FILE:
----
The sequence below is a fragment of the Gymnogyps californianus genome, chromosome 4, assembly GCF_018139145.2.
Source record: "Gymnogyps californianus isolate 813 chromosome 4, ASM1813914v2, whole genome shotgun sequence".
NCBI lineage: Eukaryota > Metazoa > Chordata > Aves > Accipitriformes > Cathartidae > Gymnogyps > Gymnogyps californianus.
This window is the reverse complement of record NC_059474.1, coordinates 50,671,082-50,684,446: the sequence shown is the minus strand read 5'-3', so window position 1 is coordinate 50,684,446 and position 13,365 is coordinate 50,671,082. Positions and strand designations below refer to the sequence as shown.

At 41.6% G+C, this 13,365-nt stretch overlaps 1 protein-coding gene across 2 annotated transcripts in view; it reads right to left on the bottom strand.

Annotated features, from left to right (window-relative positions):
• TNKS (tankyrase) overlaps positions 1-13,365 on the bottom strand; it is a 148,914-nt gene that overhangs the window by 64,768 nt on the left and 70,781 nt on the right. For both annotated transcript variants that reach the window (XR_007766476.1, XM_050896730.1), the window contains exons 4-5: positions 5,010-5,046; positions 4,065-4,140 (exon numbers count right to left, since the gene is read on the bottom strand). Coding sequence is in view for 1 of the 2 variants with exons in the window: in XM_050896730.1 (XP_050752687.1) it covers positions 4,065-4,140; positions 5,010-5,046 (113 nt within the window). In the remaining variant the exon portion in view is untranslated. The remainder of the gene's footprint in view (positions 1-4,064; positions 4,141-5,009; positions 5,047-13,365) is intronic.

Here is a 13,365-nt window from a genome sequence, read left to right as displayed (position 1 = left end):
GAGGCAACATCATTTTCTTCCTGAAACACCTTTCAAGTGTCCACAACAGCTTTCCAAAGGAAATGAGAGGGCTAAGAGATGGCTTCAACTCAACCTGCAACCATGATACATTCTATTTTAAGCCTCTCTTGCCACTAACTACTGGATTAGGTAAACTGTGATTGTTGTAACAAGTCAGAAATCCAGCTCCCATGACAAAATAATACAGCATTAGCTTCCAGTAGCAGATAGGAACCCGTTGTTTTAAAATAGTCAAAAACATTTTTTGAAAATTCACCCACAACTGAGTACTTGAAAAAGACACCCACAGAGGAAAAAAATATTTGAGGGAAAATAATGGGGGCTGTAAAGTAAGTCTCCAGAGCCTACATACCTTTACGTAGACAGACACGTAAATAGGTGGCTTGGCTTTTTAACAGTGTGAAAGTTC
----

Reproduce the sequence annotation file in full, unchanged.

The sequence below is a fragment of the Gymnogyps californianus genome, chromosome 4, assembly GCF_018139145.2.
Source record: "Gymnogyps californianus isolate 813 chromosome 4, ASM1813914v2, whole genome shotgun sequence".
NCBI lineage: Eukaryota > Metazoa > Chordata > Aves > Accipitriformes > Cathartidae > Gymnogyps > Gymnogyps californianus.
This window is the reverse complement of record NC_059474.1, coordinates 50,671,082-50,684,446: the sequence shown is the minus strand read 5'-3', so window position 1 is coordinate 50,684,446 and position 13,365 is coordinate 50,671,082. Positions and strand designations below refer to the sequence as shown.

At 41.6% G+C, this 13,365-nt stretch overlaps 1 protein-coding gene across 2 annotated transcripts in view; it reads right to left on the bottom strand.

Annotated features, from left to right (window-relative positions):
• TNKS (tankyrase) overlaps positions 1-13,365 on the bottom strand; it is a 148,914-nt gene that overhangs the window by 64,768 nt on the left and 70,781 nt on the right. For both annotated transcript variants that reach the window (XR_007766476.1, XM_050896730.1), the window contains exons 4-5: positions 5,010-5,046; positions 4,065-4,140 (exon numbers count right to left, since the gene is read on the bottom strand). Coding sequence is in view for 1 of the 2 variants with exons in the window: in XM_050896730.1 (XP_050752687.1) it covers positions 4,065-4,140; positions 5,010-5,046 (113 nt within the window). In the remaining variant the exon portion in view is untranslated. The remainder of the gene's footprint in view (positions 1-4,064; positions 4,141-5,009; positions 5,047-13,365) is intronic.

Here is a 13,365-nt window from a genome sequence, read left to right as displayed (position 1 = left end):
GAGGCAACATCATTTTCTTCCTGAAACACCTTTCAAGTGTCCACAACAGCTTTCCAAAGGAAATGAGAGGGCTAAGAGATGGCTTCAACTCAACCTGCAACCATGATACATTCTATTTTAAGCCTCTCTTGCCACTAACTACTGGATTAGGTAAACTGTGATTGTTGTAACAAGTCAGAAATCCAGCTCCCATGACAAAATAATACAGCATTAGCTTCCAGTAGCAGATAGGAACCCGTTGTTTTAAAATAGTCAAAAACATTTTTTGAAAATTCACCCACAACTGAGTACTTGAAAAAGACACCCACAGAGGAAAAAAATATTTGAGGGAAAATAATGGGGGCTGTAAAGTAAGTCTCCAGAGCCTACATACCTTTACGTAGACAGACACGTAAATAGGTGGCTTGGCTTTTTAACAGTGTGAAAGTTC